the Carroll Mansion History

Carroll MansionJohn McCullough Foster came to Leavenworth, Kansas Territory in 1857, less than three years after the establishment of the town. Twenty-four year old Foster and his wife, Letitia, purchased Lots 8, 9, and 10 on the northwest corner of Fifth Avenue and Middle Street from William and Abby Marshall for $900.00. A carpenter by trade, Foster built the original four-room frame house with a one-story rear kitchen wing on the property. Ten years later, in 1867, Foster added to the house creating a brick Italianate. In 1870 Foster became partners in a lumber yard with A.J. Angell. Although worth $15,000 after the addition, Foster sold the house in August of 1876 to Major David Taylor for $4000. Taylor, who was a United States Army paymaster, died in February 1878 and four years later his widow Mary sold the property to Lucien and Julia Scott for $5,200, in August 1882.

Lucien Scott was the president of the First National Bank of Leavenworth, the president of the Leavenworth Coal Company, and the vice-president of the Kansas Central Railroad. He hired local carpenter George McKenna to expand the house into a sixteen room Queen Anne Victorian mansion. Additions were built on both sides and McKenna added the back of the house, porches were expanded and the roof altered. The interior received elaborately embellished woodwork. New utility services had become available in Leavenworth and plumbing and gas lighting were installed in the dwelling. The Scott’s lavish entertaining made their home one of the city’s social gathering places in the 1880s.

In December 1887 Lucien and Julia Scott sold the property for $20,500 to Edward Carroll, cashier of the Leavenworth National Bank. Mr. Carroll and his wife, Mary Ellen Hunt Carroll and their six children soon moved into the home. Mrs. Carroll died on September 8, 1892, and about two years later, Edward Carroll married Mary J. McGaughan of New York City. The couple and Mr. Carroll's children continued to live in the home. Mr. Carroll died on March 6, 1917 at the age of 75 and the house passed to his widow and two unmarried daughters, Ella and Mary Agnes. Mary McGaughan Carroll died in 1928. Mary Agnes died December 1, 1956. The Carroll family lived in the house for seventy-seven years. Edward's daughter, Ella, donated the home to the Leavenworth County Historical Society in 1964. Miss Carroll moved to the Geriatric Unit of St. John's Hospital where she died on May 3, 1971 at the age of 91.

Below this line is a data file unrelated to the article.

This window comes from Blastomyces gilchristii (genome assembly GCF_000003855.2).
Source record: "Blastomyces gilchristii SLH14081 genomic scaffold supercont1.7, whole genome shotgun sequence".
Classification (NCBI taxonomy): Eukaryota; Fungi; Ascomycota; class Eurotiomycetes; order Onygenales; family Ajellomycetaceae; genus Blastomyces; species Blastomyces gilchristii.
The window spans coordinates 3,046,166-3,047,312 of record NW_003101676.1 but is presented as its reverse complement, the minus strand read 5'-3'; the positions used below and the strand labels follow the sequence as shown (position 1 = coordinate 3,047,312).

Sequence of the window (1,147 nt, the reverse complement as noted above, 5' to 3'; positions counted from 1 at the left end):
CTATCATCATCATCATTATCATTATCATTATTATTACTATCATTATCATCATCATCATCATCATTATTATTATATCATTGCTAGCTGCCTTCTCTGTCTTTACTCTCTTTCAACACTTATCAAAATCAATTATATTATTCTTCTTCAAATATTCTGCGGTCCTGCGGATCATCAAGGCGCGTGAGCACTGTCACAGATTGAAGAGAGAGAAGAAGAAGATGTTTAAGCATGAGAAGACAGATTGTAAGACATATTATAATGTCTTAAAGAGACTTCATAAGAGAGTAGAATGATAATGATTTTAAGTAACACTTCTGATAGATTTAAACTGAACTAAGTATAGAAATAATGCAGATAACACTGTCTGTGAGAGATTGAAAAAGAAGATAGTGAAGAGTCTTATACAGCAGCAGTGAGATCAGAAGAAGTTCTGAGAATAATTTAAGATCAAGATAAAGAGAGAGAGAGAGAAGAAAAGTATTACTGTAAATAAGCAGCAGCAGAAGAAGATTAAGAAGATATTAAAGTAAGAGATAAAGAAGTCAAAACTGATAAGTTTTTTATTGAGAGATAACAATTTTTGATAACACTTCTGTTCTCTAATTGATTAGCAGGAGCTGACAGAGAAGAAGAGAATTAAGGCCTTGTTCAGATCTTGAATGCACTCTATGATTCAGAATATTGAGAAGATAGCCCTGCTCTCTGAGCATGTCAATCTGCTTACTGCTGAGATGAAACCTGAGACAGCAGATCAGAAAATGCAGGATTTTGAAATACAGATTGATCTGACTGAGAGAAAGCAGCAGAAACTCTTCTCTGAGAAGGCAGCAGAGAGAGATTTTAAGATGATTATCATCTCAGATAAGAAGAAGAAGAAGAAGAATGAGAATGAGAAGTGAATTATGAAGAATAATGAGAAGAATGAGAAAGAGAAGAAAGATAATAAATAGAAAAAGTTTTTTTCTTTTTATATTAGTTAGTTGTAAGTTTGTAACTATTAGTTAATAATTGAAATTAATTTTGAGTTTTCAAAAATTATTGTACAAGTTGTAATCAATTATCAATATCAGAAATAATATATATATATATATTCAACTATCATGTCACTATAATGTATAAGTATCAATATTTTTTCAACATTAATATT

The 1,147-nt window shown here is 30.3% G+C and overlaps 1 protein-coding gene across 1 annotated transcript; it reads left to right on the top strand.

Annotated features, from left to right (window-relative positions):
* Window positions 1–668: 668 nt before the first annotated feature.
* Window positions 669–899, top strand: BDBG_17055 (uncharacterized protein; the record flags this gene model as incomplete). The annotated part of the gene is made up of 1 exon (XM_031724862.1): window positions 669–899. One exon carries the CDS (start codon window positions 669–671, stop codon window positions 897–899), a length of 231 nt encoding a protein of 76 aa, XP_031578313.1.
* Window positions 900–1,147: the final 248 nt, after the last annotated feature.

Leavenworth County Historical Society History


Soon after the Kansas-Nebraska Act was signed in 1854, Leavenworth became the first city of Kansas. When Leavenworth County was organized a year later, several other towns in the vicinity, such as Kickapoo and Delaware, vied with Leavenworth to be awarded the county seat. Leavenworth, awarded that honor, soon became known as the great jumping off place for western travelers. The rapidly growing town represented hope and promise to many pioneers and in many ways, characterized the people who would eventually explore and settle in the West. Few had a realistic idea of the trials that the Great Plains presented. Nevertheless, they saw Leavenworth, the budding river city, everything that beckoned them to an unknown future.

Leavenworth continued growing through the latter years of the 1800s and by the 1880s and 1890s, Leavenworth was the most important manufacturing city in Kansas and one of the largest in the entire United States, boasting sixty-seven prosperous and growing industries.  It was third in furniture production in the United States, had the second largest mill-machinery plant in the country, led in the manufacture of stoves, and produced over 250,000 tons of coal per year within the city limits.

The thought of forming a historical society came during the planning of Leavenworth's Centennial Celebration in 1954 when interested citizens realized the rapid destruction of significant Leavenworth landmarks.  It was actually the Kiwanis Club, then headed by James Fussell, that helped promote the idea.  In the fall of 1954, they announced their sponsorship of a "Historic Essay Contest" in order to motivate public interest in the organization of the Leavenworth Historical Society.  Formed in December 1954, with a mission to collect, preserve and share the rich history of Leavenworth County, Miss Ella Carroll was a charter member of the society, who then donated her Victorian home in 1964 for a museum.